What Is the Difference Between a Finance Charge & an Annual Percentage Rate?

Credit cards are subject to various fees.

Credit cards are subject to various fees.

Using credit cards wisely can be challenging, especially if you don't know the basics. A good place to start is to break down phrases like "finance charges" and "annual percentage rates" that always come up with credit cards and other loans. In short, the former is a generalized term that describes all fees associated with the loan. The latter refers to a percentage rate assessed per year on the balance you owe on the card.

Annual Percentage Rate

Credit card companies make their money on interest, and they make sure they get some interest every year through an annual percentage rate on the balance on a card. Lenders agree to this when they sign up for the card. APRs vary drastically between credit card companies. Some offer promotional APRs so low you can't help but be intrigued. If you have a good credit score, you've probably already received a bunch of these offers in the mail. The catch is the card companies retain the right to change the APR at any time. This piece of information is often hidden in the fine print of the disclosure information or application.

Calculating Fees

Breaking down your monthly credit card statement isn't rocket science -- it only seems that way. The charges and payments on a monthly statement are fairly easy to see and understand. However, each statement also breaks down the finance charges for that month. The finance charges include the APR, can be calculated in a few ways. The average daily balance method uses the total balance over the whole statement period (the month) and then multiplies it by 1/12 of the APR. The daily balance method multiplies that figure by 1/365. Each day's total is added together to get the finance charge for that month.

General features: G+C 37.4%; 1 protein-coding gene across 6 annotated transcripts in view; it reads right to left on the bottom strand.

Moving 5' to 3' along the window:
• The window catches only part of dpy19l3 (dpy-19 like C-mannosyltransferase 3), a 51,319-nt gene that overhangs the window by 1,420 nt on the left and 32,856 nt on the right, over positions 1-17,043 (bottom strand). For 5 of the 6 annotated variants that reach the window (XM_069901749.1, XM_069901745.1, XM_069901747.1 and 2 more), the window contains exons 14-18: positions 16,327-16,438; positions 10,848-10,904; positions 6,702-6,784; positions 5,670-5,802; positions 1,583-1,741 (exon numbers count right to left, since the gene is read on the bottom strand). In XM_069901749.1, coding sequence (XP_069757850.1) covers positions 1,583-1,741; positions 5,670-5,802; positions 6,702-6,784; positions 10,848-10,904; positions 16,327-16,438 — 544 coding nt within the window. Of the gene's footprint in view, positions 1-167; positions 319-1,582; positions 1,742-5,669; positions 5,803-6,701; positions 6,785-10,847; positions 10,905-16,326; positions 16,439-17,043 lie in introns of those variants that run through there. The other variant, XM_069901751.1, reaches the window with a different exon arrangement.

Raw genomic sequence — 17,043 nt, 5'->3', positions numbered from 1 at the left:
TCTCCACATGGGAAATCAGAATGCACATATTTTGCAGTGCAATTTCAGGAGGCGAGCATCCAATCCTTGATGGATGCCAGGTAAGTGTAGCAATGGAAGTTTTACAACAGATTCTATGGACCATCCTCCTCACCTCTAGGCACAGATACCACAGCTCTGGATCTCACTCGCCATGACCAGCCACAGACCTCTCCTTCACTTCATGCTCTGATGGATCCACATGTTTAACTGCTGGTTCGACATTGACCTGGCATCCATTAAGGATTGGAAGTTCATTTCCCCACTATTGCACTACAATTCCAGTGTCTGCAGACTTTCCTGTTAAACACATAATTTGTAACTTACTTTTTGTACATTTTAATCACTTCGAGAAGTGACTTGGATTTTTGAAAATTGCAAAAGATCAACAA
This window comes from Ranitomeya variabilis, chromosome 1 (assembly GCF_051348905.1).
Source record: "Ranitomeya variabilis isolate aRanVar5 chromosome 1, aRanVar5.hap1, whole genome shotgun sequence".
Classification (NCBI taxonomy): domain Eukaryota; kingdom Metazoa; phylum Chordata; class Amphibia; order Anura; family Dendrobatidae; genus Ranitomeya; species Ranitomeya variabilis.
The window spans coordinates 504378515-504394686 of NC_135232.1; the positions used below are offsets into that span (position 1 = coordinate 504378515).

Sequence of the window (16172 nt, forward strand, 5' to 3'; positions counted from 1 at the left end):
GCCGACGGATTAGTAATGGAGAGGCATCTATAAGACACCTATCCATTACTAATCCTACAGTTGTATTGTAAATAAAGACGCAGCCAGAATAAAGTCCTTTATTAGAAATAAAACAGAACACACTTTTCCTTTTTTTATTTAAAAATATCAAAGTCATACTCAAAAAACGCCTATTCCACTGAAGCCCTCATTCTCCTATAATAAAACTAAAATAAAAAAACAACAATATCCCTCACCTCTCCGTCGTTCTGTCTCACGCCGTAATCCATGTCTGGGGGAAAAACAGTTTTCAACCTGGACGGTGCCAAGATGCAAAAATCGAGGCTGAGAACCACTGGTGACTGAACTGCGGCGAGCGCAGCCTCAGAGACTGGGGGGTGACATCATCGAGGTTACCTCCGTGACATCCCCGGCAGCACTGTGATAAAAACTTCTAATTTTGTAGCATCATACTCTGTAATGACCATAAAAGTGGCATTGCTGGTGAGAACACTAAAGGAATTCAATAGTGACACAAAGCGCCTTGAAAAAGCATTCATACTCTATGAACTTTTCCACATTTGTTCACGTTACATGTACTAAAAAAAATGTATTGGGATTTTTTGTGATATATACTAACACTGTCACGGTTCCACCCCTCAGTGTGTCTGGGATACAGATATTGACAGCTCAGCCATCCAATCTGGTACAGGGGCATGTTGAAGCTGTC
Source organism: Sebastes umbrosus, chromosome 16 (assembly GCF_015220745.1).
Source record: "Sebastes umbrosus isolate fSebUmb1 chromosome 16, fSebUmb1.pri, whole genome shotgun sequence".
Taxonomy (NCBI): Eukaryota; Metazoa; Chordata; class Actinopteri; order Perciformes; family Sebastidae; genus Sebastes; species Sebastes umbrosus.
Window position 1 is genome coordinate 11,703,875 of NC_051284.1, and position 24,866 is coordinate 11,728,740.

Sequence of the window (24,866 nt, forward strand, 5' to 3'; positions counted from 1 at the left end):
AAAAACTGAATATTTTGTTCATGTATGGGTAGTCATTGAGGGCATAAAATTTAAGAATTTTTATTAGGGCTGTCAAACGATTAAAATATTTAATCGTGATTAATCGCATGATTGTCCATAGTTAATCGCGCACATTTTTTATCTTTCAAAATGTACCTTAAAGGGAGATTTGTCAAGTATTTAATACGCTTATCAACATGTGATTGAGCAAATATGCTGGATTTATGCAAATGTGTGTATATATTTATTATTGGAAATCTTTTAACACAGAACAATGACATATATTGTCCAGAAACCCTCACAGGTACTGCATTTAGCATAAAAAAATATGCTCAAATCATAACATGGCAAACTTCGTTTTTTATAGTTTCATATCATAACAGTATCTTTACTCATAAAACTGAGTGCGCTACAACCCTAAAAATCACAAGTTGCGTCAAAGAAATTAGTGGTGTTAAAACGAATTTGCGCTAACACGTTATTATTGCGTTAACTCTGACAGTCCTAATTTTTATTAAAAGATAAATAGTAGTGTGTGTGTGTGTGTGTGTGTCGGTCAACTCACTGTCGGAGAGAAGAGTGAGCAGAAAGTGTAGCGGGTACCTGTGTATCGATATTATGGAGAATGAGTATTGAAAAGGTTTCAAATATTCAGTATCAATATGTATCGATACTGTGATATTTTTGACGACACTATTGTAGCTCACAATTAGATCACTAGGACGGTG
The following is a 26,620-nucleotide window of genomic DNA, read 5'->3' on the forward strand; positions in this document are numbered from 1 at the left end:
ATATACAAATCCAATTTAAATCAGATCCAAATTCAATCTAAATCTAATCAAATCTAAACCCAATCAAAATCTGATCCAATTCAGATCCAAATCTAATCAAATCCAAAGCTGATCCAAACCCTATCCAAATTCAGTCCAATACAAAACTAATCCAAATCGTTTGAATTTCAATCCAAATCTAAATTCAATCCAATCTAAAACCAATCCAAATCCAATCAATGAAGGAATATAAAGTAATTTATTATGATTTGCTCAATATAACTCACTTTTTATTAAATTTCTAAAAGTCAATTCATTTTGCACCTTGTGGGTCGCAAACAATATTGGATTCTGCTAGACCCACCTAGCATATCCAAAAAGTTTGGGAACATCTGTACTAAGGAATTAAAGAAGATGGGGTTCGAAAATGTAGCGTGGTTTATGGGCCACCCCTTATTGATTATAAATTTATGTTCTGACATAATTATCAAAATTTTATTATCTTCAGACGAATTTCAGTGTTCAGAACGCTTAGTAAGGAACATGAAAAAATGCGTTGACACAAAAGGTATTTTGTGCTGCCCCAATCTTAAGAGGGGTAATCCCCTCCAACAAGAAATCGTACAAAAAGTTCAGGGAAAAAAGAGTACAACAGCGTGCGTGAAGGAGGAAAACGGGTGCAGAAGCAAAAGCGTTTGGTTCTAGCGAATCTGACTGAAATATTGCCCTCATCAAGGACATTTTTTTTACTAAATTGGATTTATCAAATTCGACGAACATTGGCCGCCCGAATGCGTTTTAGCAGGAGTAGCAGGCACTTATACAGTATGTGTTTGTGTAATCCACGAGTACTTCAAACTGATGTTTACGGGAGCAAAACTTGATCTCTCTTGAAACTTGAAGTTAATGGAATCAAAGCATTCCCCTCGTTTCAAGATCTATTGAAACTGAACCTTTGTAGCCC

Monthly Payment

The finance charges account for why you owe extra money on a card even if you didn't use it that previous month. For example, a credit card holder has a card with a 6 percent APR and a balance of $500. Using the average daily balance method, the monthly APR charge comes out to $2.50. The minimum payment would be based on the new balance of $500 plus $2.50 for $502.50. Assuming the credit card company bases its monthly minimum payment on 5 percent of the balance, the card holder owes a minimum of $25.13 that month.

Additional Fees

Credit card companies often sneak in other fees in addition to the APR. These fees can vary from card to card, so read the credit disclosure information very carefully. Some credit companies charge a flat or annual fee each year. This is not a percentage rate, but a dollar amount, such as $100 per year. Penalties can also fatten your finance charge since late and over-the-limit fees push up your balance.

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